Possible formation of exotic atoms composed of particles and antiparticles, (e.g. positronium, protonium true muonium ant pionium) was confirmed by many authors, (for a review see Abdel-Raouf 2019 ). The coexistence of antihydrogen with hydrogen, deuterium and tritium was mathematically proved by Abdel-Raouf and Ladik  based on the theory of four-body system (see ,  and ). A computational code was developed for performing quite elaborate calculations for four-body systems using Ritz’ variational method, (for a review, see Abdel-Raouf ). The code was employed by Abdel-Raouf et al.  in order to confirm the existence of exotic four-body molecules. Quite accurate calculations of the binding energy of positronium molecule (Ps2) were presented by El-Gogary et al. , (for experimental confirmation, see Cassidy and Mils ). In the present letter we shed light on the calculation of the binding energies of positronium with protonium, true muonium, pionium, antiproton-deuteron and antiproton-triton exotic molecules. Section 2 is devoted to short presentation of the variational treatment of four-body systems. The results are displayed in Section 3. Section 4 contains the discussion of our results and novel implications of the coexistence of matter and antimatter in nature. The letter ends with a list of references presented in the text.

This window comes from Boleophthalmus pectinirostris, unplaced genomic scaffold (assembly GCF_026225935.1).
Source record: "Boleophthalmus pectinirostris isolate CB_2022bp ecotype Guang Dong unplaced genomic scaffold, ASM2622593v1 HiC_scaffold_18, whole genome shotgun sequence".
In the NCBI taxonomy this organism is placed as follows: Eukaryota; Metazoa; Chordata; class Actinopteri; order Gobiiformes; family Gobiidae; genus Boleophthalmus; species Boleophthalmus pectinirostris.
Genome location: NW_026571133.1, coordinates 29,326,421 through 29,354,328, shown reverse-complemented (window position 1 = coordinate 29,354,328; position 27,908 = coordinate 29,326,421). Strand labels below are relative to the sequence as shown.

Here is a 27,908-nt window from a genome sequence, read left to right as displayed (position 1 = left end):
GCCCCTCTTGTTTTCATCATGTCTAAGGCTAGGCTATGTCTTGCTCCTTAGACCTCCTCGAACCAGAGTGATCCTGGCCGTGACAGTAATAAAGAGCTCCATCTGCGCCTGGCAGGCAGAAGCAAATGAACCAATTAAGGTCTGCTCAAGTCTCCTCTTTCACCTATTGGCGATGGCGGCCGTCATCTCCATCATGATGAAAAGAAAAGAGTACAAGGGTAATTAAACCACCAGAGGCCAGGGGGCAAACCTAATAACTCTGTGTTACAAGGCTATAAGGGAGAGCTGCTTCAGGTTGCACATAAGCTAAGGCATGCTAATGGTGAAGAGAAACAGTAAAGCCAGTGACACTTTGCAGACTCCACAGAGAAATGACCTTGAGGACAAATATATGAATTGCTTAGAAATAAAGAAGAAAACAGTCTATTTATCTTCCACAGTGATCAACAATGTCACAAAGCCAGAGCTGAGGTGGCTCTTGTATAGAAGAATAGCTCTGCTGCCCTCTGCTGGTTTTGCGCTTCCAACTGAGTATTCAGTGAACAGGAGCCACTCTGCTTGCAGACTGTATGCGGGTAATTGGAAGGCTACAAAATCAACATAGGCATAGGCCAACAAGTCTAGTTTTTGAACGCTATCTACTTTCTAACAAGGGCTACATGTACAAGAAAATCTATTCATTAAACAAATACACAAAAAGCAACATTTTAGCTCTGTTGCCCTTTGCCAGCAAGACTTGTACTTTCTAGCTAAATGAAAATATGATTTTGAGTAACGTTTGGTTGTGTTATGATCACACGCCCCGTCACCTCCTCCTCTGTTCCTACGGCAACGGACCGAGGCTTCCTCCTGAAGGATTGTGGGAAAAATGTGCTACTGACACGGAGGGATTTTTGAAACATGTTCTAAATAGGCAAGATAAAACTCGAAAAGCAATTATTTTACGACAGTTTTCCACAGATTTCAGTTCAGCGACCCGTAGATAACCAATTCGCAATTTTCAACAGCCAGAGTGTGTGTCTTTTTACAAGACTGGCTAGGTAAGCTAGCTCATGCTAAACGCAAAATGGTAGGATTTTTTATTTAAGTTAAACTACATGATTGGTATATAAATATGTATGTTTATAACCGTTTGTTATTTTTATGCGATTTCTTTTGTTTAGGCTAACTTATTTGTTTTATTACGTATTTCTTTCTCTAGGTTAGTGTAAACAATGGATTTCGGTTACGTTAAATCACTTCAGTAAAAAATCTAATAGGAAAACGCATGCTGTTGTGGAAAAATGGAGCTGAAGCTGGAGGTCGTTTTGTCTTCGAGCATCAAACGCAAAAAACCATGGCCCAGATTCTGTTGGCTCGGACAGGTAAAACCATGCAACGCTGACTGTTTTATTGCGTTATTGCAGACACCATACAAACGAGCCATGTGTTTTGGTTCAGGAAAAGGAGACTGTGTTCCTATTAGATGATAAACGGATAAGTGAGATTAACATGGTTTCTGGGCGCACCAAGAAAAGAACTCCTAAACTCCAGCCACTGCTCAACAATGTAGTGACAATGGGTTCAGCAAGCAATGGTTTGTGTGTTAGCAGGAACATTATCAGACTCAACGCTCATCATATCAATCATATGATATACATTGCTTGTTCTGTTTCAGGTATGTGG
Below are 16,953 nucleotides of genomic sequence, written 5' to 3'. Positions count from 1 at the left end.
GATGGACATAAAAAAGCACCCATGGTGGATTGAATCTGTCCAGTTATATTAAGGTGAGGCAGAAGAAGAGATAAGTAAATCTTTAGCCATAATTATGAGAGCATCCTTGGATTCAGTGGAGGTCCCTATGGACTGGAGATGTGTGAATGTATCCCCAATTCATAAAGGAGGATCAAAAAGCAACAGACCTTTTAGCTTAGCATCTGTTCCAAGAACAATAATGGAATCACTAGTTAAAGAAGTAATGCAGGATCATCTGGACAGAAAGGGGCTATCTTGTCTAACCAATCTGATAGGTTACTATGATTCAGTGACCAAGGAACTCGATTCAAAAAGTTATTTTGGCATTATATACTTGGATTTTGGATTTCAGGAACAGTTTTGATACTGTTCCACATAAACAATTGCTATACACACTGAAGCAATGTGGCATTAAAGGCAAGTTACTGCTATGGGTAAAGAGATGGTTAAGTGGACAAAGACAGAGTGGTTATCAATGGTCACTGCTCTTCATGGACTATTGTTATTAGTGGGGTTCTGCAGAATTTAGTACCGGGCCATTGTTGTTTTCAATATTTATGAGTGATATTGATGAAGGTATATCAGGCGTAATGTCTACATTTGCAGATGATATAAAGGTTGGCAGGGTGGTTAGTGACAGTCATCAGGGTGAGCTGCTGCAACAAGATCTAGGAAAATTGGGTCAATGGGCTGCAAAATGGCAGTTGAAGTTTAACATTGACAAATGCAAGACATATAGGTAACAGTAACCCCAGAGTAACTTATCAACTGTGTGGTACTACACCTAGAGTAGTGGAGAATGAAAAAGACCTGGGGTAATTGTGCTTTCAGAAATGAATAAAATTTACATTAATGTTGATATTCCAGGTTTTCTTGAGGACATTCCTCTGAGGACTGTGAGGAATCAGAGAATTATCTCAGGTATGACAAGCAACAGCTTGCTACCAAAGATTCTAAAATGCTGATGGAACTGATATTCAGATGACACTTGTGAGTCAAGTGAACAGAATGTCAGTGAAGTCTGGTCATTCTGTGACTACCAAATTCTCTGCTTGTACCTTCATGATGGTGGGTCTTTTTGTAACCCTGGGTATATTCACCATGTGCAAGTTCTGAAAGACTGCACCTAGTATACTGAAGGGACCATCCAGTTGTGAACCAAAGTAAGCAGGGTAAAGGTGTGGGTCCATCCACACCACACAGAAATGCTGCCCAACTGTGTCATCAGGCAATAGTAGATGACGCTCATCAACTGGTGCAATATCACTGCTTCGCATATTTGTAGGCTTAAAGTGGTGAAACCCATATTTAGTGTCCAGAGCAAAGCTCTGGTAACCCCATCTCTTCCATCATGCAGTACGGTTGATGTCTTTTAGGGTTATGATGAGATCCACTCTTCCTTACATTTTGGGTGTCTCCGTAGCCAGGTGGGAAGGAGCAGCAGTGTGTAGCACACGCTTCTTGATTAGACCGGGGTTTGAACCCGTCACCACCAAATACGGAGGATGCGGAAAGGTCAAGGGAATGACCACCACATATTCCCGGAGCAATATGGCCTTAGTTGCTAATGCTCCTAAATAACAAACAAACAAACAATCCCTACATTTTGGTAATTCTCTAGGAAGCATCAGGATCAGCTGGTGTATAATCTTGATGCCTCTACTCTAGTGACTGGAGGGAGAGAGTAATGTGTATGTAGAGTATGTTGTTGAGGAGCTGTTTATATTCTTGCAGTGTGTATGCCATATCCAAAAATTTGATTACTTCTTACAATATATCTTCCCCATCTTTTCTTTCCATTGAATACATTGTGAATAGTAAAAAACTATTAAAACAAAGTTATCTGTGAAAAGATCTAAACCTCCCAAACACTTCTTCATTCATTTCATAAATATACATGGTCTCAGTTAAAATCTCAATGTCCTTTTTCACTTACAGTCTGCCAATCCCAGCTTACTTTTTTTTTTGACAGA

2. Variational Treatment of Four-Body Systems
The total Hamiltonian of the four-body system presented in Figure 1 is given by:
where is the mass of the ith particle, rij is the internal distance between the i and j particles and Ze± is the charge of the ± particle.
The calculation of the binding energy using Rayleigh-Ritz’ variational method is carried out by diagonalizing the Hamiltonian (1) in the Hilbert space , spanned by the Hylleraas type functions